Is the future of works inside a microchip implant that’s smaller than a dime? Brown University researchers say that a microchip brain implant can allow humans to type without the help of a keyboard. The microchip implanted in the brain captures signals linked with handwriting and then turns these signals into texts that can display on your laptop/computer screen in real-time.
Like something out of a sci-fi movie, all you need is to think about the hand movements that help produce written letters, and the technology will make it a reality. More importantly, this tech can potentially help people who’ve got paralysis communicate better. The person testing this technology had the ability to type about 90 characters per minute.
Dr. Leigh Hochberg claimed that BrainGate consortium’s main mission was to help restore intuitive, rapid communication for those individuals with severe motor and speech impairments. He said that the participant’s demonstration of accurate, fast neural decoding of hand movements marked an exciting new chapter in the neurotechnology industry.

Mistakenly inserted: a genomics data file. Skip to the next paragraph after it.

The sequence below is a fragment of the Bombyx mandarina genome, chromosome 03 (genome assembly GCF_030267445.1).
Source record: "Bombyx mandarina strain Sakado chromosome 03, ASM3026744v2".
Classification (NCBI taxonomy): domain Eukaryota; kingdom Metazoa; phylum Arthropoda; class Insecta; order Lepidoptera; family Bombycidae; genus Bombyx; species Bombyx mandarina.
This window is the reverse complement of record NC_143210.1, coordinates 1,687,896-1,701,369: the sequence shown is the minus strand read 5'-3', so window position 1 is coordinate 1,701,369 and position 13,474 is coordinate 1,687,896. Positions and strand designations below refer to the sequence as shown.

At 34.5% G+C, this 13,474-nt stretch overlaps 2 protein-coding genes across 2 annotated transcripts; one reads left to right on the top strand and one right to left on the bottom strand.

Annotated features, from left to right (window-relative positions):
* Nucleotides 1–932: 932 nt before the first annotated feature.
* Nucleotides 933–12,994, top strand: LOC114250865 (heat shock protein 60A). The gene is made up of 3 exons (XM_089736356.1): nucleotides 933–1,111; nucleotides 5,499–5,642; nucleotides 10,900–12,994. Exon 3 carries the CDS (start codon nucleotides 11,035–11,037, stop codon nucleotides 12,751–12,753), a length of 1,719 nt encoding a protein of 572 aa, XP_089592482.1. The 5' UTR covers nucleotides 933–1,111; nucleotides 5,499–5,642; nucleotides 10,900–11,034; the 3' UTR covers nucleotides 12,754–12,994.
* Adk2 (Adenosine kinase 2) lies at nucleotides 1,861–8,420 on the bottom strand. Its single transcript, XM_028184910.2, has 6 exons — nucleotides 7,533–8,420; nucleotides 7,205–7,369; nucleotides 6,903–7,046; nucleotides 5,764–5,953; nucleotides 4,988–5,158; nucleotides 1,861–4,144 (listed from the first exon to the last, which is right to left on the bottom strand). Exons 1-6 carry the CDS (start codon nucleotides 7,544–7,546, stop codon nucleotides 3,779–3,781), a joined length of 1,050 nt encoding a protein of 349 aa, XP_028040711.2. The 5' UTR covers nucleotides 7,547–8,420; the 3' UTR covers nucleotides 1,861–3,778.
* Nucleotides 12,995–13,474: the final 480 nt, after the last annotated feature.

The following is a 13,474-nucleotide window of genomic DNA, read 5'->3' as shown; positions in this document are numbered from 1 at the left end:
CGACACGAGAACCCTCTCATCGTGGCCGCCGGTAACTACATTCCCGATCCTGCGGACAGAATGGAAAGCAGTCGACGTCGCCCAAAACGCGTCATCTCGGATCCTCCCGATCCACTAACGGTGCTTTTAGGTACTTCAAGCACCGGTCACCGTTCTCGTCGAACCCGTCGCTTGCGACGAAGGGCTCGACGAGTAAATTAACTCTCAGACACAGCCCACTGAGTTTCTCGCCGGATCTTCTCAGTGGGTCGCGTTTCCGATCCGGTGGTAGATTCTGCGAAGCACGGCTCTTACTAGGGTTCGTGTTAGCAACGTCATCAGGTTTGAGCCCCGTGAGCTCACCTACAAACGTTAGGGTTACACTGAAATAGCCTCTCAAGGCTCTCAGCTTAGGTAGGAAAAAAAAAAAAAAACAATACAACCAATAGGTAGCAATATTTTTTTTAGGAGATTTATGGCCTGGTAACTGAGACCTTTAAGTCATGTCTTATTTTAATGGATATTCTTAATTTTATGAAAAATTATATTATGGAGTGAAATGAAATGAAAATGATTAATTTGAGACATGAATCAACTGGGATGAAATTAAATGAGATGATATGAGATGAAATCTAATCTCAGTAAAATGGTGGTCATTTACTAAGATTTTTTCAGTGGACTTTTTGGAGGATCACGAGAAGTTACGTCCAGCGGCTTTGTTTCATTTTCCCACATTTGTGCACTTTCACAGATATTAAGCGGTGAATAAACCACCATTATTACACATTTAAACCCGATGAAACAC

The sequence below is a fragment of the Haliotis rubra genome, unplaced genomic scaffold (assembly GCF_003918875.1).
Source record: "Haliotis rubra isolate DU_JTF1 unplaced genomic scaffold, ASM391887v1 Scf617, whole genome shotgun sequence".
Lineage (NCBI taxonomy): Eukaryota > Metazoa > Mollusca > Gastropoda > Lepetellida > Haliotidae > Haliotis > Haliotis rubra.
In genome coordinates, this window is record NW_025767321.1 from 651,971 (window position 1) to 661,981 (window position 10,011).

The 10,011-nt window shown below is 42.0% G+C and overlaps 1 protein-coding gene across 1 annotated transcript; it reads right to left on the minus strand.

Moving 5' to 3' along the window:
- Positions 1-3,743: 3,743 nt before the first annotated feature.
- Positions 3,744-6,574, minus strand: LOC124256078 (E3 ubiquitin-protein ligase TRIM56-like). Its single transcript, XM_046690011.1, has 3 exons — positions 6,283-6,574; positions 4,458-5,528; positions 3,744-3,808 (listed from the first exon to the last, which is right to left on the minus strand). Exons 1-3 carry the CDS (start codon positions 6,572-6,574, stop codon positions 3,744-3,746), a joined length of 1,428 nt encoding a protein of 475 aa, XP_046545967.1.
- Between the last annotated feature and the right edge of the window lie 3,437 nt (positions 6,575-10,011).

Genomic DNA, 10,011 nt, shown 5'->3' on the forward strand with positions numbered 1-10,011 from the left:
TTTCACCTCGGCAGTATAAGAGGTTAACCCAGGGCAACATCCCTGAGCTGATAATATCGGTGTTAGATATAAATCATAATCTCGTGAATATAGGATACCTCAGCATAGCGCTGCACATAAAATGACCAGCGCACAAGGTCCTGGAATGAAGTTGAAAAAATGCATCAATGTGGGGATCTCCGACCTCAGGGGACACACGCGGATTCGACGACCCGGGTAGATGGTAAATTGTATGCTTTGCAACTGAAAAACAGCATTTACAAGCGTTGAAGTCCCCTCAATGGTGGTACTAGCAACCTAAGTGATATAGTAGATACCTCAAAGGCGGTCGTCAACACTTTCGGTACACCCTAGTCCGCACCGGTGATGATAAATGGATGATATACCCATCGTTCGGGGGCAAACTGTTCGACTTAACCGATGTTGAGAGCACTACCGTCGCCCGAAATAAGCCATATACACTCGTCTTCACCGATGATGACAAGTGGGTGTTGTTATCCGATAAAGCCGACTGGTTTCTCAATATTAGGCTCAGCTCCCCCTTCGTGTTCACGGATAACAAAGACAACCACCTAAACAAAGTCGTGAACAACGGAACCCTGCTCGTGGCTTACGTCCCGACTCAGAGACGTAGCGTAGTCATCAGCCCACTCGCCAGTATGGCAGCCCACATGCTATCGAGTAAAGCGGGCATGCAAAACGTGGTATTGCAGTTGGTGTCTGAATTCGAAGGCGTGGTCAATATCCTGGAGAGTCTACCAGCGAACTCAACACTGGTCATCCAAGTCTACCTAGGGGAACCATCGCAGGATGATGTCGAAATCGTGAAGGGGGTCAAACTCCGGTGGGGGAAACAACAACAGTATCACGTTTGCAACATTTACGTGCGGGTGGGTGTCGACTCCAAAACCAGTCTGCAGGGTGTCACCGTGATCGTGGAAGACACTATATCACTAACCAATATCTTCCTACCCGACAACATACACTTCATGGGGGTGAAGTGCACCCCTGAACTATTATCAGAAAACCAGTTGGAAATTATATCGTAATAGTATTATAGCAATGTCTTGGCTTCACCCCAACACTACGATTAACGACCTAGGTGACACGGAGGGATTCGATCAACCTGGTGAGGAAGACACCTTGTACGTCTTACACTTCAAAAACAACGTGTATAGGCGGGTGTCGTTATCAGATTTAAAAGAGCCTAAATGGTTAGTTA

Coming up with faster ways to communicate
The fine-tuning of this piece of technology has taken several years now. Earlier models relied on individuals clicking and pointing to letters on virtual keyboards. However, these people could only come up with around 40 to 45 characters per minute.
Stanford University’s Dr. Frank Willett said that they wanted to come up with new ways that would allow people to communicate both faster and more efficiently. He said that this system uses intracortical electrodes to tap into the neural activity recorded. This technology was tested on a 65-year-old spinal cord injury victim that was paralyzed from the neck down. It proved a success.